Often I mention articles in class that, if not about yoga, are yogic in nature. Yoga, we know, is everywhere. More and more frequently scientists and other “experts” are coming around to what strikes me as common sense. But if you’ve lost touch with common sense (who hasn’t?) and instead look to experts for your answers, there’s plenty of support out there. A quick search of yoga in PubMed yields 1,496 results, and about 206,000 in Google Scholar. Slowly, the ideas behind yoga are becoming more accepted, most especially when they aren’t identified as yoga.
Often I get the feeling that students don’t want to relax and just release into the slower, more restorative poses toward the end of the class. It might not be that they don’t want to—perhaps they simply can’t. Or they feel if they do, they’ll hear something they don’t want to hear from themselves, or lose that edge, or become weak. Or they are so far away from relaxation, they are just learning how.
Because it seems difficult, I try to encourage students to rest and relax, and to find time for it in their lives. In case my ramblings don’t convince, I sometimes share others’ thoughts on the matter. Recently I drew on a New York Times article about “Growing Up Digital, Wired for Distraction” by Matt Richtel:
At the University of California, San Francisco, scientists have found that when rats have a new experience, like exploring an unfamiliar area, their brains show new patterns of activity. But only when the rats take a break from their exploration do they process those patterns in a way that seems to create a persistent memory.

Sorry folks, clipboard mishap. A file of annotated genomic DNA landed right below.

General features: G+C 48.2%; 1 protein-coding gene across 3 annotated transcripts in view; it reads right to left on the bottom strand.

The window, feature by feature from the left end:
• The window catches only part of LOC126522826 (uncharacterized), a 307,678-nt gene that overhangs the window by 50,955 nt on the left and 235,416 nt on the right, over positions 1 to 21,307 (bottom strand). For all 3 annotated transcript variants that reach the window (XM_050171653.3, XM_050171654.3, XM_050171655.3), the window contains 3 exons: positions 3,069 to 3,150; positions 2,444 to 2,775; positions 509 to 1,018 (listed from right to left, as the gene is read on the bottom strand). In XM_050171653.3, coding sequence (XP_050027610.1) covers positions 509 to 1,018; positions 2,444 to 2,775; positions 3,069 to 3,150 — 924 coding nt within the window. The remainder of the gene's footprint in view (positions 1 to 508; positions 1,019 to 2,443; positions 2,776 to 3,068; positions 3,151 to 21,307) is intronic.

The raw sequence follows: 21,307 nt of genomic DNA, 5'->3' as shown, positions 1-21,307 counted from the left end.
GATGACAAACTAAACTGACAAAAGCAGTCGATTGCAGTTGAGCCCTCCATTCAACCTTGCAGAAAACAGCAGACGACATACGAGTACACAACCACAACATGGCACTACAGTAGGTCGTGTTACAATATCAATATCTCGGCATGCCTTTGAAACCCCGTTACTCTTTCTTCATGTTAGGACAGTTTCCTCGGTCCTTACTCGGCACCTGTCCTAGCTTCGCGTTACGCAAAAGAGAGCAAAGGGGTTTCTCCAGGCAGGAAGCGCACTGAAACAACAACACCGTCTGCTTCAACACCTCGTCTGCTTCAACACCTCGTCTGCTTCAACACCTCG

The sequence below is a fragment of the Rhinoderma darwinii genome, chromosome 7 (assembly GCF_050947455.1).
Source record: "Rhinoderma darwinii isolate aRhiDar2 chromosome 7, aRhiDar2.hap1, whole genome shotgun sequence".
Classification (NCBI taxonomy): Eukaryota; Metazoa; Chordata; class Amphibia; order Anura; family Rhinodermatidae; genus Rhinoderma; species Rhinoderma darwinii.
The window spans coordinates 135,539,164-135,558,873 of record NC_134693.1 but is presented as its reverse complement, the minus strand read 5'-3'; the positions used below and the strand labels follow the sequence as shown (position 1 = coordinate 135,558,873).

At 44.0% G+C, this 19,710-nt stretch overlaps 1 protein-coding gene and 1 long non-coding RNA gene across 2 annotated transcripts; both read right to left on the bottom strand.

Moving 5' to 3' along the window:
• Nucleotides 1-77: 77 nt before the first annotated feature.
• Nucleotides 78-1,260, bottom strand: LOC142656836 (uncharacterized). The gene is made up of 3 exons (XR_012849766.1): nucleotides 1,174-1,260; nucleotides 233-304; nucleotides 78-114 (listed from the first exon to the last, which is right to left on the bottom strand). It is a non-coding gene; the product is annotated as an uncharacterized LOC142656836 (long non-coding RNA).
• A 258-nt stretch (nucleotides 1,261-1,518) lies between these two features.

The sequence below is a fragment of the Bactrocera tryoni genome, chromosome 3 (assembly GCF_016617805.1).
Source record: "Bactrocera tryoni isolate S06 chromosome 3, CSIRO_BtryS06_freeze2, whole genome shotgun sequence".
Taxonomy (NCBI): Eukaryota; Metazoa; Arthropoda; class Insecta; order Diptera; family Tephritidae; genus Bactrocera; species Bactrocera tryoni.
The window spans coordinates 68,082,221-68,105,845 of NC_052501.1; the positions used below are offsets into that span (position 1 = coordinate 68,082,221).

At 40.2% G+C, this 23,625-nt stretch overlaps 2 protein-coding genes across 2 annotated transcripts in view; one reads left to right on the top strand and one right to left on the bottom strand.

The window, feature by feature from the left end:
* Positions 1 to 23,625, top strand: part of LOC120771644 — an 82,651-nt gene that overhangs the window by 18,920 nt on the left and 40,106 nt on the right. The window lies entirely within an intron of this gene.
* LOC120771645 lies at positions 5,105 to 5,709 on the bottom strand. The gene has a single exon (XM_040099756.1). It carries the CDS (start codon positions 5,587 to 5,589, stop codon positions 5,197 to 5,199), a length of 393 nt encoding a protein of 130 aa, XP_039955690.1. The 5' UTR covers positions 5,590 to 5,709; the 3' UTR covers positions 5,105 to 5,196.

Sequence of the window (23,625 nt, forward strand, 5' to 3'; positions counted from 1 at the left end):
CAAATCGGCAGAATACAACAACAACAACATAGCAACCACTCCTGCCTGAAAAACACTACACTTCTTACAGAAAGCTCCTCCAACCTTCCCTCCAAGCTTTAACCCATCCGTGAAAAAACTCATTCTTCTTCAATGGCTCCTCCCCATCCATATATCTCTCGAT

In that vein, recent imaging studies of people have found that major cross sections of the brain become surprisingly active during downtime. These brain studies suggest to researchers that periods of rest are critical in allowing the brain to synthesize information, make connections between ideas and even develop the sense of self….
“Downtime is to the brain what sleep is to the body,” said Dr. Rich of Harvard Medical School. “But kids are in a constant mode of stimulation.”
Did you get that? “Downtime is to the brain, what sleep is to the body.” Oh, you don’t sleep, either? The brain needs sleep, too.
From the New York Times science section, “When the Mind Wanders, Happiness Also Strays,” by John Tierney: You want happiness? Focus on something. It “is now, at long last, scientifically guaranteed to improve your mood.” I find it depressing that we need “science” to verify the obvious—or what was once obvious to those in touch with their humanity.
What is yoga? The Yoga Sutras of Patanjali, Book One, Sutra Two: “Yogas chitta vritti nirodha. The restraint of the modifications of the mind-stuff is Yoga.” You know, focus.